d) The vector with three arrowheads.
79
In the triangle of velocities, which vector
represents the track and groundspeed?
a) The longest one.
b) The vector with one arrowhead.
c) The vector with two arrowheads.
d) The shortest one.
80
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OK
exit
81
In the triangle of velocities, which vector
represents the track and groundspeed?
a) The longest one.
b) The vector with one arrowhead.
c) The vector with two arrowheads.
d) The shortest one.
82
In the triangle of velocities, which vector
represents the heading and airspeed?
a) The angle between track and heading.
b) The vector with one arrowhead.
c) The vector with two arrowheads.
d) The vector with three arrowheads.
83
Try again!
OK
exit
84
In the triangle of velocities, which vector
represents the heading and airspeed?
a) The angle between track and heading.
b) The vector with one arrowhead.
c) The vector with two arrowheads.
d) The vector with three arrowheads.
85
How is drift shown in the triangle of velocities?
a) The angle between heading and wind direction.
b) The angle between track and heading.
c) The angle between track and wind direction.
d) It is not shown at all.
86
Try again!
OK
exit
87
How is drift shown in the triangle of velocities?
a) The angle between heading and wind direction.
b) The angle between track and heading.
c) The angle between track and wind direction.
d) It is not shown at all.
88
How many elements of the vector triangle are
needed in order that the triangle may be solved?
a) 3
b) 4
c) half
d) 6
89
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OK
exit
90
How many elements of the vector triangle are
needed in order that the triangle may be solved?
a) 3
b) 4
c) half
d) 6
91
What is the quickest and most accurate way of
solving the vector triangle?
a) Mentally.
b) Using a sheet of graph paper.
c) Using a word processor.
d) Using the Dalton DR Computer.
92
Try again!
OK
exit
93
What is the quickest and most accurate way of
solving the vector triangle?
a) Mentally.
b) Using a sheet of graph paper.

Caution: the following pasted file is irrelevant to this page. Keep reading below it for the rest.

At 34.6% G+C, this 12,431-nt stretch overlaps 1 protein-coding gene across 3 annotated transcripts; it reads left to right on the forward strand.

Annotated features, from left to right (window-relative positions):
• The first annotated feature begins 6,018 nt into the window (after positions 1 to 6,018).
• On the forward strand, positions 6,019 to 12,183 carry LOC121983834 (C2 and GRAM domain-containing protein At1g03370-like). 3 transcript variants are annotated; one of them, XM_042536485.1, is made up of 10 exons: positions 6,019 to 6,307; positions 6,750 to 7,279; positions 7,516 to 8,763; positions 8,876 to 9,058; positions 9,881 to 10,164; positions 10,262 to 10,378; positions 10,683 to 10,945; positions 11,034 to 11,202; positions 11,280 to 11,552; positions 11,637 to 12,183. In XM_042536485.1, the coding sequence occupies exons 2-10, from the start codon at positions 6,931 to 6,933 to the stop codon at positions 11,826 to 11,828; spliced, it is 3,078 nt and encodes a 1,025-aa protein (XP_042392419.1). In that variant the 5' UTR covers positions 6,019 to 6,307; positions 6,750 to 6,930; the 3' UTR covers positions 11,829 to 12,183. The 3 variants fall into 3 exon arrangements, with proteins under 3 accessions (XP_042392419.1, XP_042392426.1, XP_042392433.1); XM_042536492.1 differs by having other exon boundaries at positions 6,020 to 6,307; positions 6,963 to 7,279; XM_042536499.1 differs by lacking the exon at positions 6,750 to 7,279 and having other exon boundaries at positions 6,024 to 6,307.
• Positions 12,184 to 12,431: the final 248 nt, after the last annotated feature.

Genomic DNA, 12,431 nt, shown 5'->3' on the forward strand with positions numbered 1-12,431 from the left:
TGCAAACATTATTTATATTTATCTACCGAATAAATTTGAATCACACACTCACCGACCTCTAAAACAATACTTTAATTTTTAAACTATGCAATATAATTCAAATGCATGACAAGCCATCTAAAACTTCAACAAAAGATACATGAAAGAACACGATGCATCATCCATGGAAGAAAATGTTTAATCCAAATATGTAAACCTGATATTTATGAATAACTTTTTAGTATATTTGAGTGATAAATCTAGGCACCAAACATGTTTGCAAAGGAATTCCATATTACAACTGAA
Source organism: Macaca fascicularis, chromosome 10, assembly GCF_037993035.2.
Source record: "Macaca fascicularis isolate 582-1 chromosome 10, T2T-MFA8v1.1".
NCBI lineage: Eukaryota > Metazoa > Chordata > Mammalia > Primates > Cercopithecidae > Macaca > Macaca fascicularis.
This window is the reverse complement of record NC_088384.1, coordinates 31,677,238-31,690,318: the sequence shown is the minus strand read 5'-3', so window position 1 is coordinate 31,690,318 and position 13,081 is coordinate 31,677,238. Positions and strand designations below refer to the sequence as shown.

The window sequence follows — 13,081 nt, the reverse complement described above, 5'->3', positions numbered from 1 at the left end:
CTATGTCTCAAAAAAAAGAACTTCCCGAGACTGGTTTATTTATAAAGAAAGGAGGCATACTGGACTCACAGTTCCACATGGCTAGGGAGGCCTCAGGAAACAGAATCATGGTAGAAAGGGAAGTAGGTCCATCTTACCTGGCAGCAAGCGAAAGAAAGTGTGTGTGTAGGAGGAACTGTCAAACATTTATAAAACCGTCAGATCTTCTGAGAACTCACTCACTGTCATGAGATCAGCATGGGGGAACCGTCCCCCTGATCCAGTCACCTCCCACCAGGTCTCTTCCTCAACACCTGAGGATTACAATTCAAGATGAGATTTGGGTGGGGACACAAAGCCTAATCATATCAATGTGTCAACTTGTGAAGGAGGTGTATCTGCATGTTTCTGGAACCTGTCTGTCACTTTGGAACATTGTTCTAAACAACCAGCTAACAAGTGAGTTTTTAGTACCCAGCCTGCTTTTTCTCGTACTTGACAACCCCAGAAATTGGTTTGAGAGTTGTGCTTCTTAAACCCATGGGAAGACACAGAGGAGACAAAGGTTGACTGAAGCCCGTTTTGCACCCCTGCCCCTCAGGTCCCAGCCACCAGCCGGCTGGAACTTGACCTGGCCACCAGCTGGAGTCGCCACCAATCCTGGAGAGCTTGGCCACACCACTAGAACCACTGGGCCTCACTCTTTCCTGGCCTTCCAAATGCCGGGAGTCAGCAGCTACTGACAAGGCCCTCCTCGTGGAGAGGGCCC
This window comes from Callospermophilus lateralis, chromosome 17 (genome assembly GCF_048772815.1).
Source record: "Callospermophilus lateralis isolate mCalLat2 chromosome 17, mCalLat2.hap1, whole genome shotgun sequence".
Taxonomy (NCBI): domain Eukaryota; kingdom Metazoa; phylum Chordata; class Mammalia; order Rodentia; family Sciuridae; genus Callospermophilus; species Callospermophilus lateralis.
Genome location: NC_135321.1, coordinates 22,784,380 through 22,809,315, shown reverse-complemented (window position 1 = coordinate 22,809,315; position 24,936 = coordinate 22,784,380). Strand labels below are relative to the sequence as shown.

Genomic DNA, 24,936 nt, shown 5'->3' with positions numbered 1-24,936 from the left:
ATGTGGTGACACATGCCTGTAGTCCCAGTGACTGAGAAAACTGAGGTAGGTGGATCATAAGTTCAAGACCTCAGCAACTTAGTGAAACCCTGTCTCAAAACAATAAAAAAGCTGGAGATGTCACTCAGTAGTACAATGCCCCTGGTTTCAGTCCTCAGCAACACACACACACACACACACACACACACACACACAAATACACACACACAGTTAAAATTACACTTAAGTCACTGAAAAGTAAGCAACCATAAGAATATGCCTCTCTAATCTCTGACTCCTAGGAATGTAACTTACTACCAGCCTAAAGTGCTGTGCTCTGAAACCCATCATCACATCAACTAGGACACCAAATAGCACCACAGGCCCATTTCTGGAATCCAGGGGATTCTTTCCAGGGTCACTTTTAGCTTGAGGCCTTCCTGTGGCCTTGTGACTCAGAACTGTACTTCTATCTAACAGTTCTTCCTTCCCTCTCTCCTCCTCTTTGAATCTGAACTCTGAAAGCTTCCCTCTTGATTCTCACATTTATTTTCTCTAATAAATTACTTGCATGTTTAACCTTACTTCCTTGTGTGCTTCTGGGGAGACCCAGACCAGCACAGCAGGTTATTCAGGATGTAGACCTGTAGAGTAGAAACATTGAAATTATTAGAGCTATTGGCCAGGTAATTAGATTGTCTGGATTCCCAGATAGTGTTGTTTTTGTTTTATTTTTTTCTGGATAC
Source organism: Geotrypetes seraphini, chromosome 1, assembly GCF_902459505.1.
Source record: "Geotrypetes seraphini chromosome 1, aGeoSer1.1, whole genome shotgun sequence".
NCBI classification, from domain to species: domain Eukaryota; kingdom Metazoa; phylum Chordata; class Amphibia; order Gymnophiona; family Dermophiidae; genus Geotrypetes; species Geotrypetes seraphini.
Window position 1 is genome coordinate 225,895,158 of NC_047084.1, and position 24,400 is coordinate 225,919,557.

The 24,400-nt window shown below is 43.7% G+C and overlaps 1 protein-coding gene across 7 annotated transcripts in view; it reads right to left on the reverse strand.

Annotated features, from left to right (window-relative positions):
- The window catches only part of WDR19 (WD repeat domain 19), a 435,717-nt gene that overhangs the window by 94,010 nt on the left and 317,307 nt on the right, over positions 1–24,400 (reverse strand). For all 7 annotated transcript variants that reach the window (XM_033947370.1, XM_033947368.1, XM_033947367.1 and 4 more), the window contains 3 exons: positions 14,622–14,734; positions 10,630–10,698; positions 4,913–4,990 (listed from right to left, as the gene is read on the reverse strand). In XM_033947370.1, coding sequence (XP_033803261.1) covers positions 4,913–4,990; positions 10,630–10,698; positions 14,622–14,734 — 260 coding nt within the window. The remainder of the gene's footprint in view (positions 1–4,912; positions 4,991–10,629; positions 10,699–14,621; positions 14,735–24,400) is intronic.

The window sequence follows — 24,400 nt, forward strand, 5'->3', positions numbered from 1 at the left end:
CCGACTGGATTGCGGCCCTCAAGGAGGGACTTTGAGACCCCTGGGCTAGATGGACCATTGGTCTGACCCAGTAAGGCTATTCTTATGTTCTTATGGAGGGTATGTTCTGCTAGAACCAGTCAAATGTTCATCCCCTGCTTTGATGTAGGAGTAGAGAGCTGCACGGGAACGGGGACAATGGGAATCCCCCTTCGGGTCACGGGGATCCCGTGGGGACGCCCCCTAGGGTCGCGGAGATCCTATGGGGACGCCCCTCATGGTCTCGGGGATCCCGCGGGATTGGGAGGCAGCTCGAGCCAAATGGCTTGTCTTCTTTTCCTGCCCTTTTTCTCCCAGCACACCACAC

c) Using a word processor.
d) Using the Dalton DR Computer.
94
The diagram shows a vector triangle for a flight
along an easterly track. With an N.E. wind, which
of the following is true?
a) The TAS is less than the groundspeed.
b) The a/c experiences port drift.
c) Without doppler radar, nothing is certain.
d) The heading is approximately 080 degrees.
95
Try again!
OK
exit
96
The diagram shows a vector triangle for a flight
along an easterly track. With an N.E. wind, which
of the following is true?
a) The TAS is less than the groundspeed.
b) The a/c experiences port drift.
c) Without doppler radar, nothing is certain.
d) The heading is approximately 080 degrees.
97
Flight Planning
For private pilots and light military trainers,
flight planning is carried out using the Pilot
Navigation Log Card.
98
Flight Planning
The Pilot Navigation Log Card is purely for use
by the pilot, ensuring that he has all of the
necessary details readily available in the
cockpit, to complete the flight safely and
accurately.
99
Flight Planning
The pilot must enter the important details on the
log card for each leg.
He must measure the tracks from the map using a
protractor and the distances with dividers.
100
Flight Planning
Temperature is required in order to calculate the
True Airspeed (TAS) from the Calibrated Airspeed
(CAS).
101
Fuel Planning
The time for each leg and the fuel required is
also calculated and logged on the card.